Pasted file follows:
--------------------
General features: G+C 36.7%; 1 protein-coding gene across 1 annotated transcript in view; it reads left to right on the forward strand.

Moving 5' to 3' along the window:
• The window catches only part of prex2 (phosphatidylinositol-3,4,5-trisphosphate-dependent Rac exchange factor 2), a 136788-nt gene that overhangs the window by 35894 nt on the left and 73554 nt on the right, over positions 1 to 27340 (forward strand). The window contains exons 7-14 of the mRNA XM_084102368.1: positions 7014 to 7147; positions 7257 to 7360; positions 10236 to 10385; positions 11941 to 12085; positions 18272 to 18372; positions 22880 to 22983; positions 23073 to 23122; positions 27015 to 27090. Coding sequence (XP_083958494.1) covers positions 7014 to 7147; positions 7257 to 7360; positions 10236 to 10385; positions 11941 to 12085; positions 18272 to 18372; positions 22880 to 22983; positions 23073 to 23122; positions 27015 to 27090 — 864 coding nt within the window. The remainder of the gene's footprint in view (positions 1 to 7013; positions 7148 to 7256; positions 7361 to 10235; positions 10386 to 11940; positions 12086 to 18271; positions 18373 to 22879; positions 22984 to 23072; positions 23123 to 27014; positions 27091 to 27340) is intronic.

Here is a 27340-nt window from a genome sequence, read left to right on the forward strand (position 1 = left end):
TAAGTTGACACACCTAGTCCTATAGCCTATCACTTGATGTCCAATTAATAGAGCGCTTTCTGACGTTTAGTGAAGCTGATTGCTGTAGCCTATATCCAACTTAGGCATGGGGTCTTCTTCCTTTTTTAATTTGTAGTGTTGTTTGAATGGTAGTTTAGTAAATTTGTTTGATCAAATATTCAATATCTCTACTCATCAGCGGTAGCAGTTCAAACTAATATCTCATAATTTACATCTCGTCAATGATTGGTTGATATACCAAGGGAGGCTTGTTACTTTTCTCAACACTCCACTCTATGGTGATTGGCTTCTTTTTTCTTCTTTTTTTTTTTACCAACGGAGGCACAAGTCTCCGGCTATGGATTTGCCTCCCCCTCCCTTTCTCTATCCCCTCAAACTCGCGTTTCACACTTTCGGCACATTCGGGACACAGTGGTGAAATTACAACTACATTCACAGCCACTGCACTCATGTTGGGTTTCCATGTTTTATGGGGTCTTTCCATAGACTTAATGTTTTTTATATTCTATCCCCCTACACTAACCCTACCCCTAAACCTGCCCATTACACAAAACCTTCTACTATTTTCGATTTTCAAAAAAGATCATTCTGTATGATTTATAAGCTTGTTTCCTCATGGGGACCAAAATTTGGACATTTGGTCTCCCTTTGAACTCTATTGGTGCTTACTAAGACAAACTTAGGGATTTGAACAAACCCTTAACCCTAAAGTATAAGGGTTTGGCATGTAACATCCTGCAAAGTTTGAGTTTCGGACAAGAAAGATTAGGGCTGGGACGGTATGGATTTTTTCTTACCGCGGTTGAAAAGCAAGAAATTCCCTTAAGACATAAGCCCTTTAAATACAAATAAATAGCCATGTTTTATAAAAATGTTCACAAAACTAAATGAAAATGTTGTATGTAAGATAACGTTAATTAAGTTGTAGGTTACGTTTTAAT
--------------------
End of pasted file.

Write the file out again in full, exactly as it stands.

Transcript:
General features: G+C 36.7%; 1 protein-coding gene across 1 annotated transcript in view; it reads left to right on the forward strand.

Moving 5' to 3' along the window:
• The window catches only part of prex2 (phosphatidylinositol-3,4,5-trisphosphate-dependent Rac exchange factor 2), a 136788-nt gene that overhangs the window by 35894 nt on the left and 73554 nt on the right, over positions 1 to 27340 (forward strand). The window contains exons 7-14 of the mRNA XM_084102368.1: positions 7014 to 7147; positions 7257 to 7360; positions 10236 to 10385; positions 11941 to 12085; positions 18272 to 18372; positions 22880 to 22983; positions 23073 to 23122; positions 27015 to 27090. Coding sequence (XP_083958494.1) covers positions 7014 to 7147; positions 7257 to 7360; positions 10236 to 10385; positions 11941 to 12085; positions 18272 to 18372; positions 22880 to 22983; positions 23073 to 23122; positions 27015 to 27090 — 864 coding nt within the window. The remainder of the gene's footprint in view (positions 1 to 7013; positions 7148 to 7256; positions 7361 to 10235; positions 10386 to 11940; positions 12086 to 18271; positions 18373 to 22879; positions 22984 to 23072; positions 23123 to 27014; positions 27091 to 27340) is intronic.

Here is a 27340-nt window from a genome sequence, read left to right on the forward strand (position 1 = left end):
TAAGTTGACACACCTAGTCCTATAGCCTATCACTTGATGTCCAATTAATAGAGCGCTTTCTGACGTTTAGTGAAGCTGATTGCTGTAGCCTATATCCAACTTAGGCATGGGGTCTTCTTCCTTTTTTAATTTGTAGTGTTGTTTGAATGGTAGTTTAGTAAATTTGTTTGATCAAATATTCAATATCTCTACTCATCAGCGGTAGCAGTTCAAACTAATATCTCATAATTTACATCTCGTCAATGATTGGTTGATATACCAAGGGAGGCTTGTTACTTTTCTCAACACTCCACTCTATGGTGATTGGCTTCTTTTTTCTTCTTTTTTTTTTTACCAACGGAGGCACAAGTCTCCGGCTATGGATTTGCCTCCCCCTCCCTTTCTCTATCCCCTCAAACTCGCGTTTCACACTTTCGGCACATTCGGGACACAGTGGTGAAATTACAACTACATTCACAGCCACTGCACTCATGTTGGGTTTCCATGTTTTATGGGGTCTTTCCATAGACTTAATGTTTTTTATATTCTATCCCCCTACACTAACCCTACCCCTAAACCTGCCCATTACACAAAACCTTCTACTATTTTCGATTTTCAAAAAAGATCATTCTGTATGATTTATAAGCTTGTTTCCTCATGGGGACCAAAATTTGGACATTTGGTCTCCCTTTGAACTCTATTGGTGCTTACTAAGACAAACTTAGGGATTTGAACAAACCCTTAACCCTAAAGTATAAGGGTTTGGCATGTAACATCCTGCAAAGTTTGAGTTTCGGACAAGAAAGATTAGGGCTGGGACGGTATGGATTTTTTCTTACCGCGGTTGAAAAGCAAGAAATTCCCTTAAGACATAAGCCCTTTAAATACAAATAAATAGCCATGTTTTATAAAAATGTTCACAAAACTAAATGAAAATGTTGTATGTAAGATAACGTTAATTAAGTTGTAGGTTACGTTTTAAT